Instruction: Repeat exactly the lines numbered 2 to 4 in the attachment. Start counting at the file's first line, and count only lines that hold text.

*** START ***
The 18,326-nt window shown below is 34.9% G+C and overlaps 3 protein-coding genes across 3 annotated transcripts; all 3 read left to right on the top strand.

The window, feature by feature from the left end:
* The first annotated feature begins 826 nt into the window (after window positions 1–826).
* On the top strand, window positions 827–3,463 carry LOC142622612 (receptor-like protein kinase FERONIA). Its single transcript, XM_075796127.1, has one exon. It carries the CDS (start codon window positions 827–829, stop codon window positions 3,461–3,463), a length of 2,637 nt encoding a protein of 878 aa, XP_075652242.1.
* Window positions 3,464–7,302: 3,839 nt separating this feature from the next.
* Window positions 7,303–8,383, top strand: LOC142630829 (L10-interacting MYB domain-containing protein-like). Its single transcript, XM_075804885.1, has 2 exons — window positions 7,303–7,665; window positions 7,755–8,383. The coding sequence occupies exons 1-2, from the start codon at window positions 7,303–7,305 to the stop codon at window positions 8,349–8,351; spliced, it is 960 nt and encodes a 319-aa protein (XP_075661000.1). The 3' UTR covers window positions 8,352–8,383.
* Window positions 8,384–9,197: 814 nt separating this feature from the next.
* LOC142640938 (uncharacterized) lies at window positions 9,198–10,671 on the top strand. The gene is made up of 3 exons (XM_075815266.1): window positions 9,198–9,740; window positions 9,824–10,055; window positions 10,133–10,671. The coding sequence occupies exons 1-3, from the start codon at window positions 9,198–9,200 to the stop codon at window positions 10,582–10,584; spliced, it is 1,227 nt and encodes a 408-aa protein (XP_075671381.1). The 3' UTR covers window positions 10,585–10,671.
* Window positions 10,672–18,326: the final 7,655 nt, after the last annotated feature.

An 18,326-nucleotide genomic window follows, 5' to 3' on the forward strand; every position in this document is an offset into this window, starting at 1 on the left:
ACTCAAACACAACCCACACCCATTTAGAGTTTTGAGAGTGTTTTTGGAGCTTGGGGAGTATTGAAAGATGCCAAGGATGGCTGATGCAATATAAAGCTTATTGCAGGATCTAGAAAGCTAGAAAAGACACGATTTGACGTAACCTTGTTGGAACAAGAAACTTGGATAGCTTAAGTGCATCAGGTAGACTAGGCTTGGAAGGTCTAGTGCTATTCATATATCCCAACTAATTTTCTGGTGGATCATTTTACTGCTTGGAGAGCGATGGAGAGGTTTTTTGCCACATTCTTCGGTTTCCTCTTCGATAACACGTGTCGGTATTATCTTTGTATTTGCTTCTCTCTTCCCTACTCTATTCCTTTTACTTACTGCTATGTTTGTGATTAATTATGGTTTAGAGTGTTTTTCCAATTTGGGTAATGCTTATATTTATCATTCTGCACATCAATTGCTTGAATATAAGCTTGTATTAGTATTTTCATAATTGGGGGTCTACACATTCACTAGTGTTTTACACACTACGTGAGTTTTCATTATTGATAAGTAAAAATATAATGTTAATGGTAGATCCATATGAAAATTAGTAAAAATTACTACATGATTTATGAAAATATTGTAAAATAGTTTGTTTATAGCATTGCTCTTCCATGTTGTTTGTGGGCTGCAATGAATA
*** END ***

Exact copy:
The window, feature by feature from the left end:
* The first annotated feature begins 826 nt into the window (after window positions 1–826).
* On the top strand, window positions 827–3,463 carry LOC142622612 (receptor-like protein kinase FERONIA). Its single transcript, XM_075796127.1, has one exon. It carries the CDS (start codon window positions 827–829, stop codon window positions 3,461–3,463), a length of 2,637 nt encoding a protein of 878 aa, XP_075652242.1.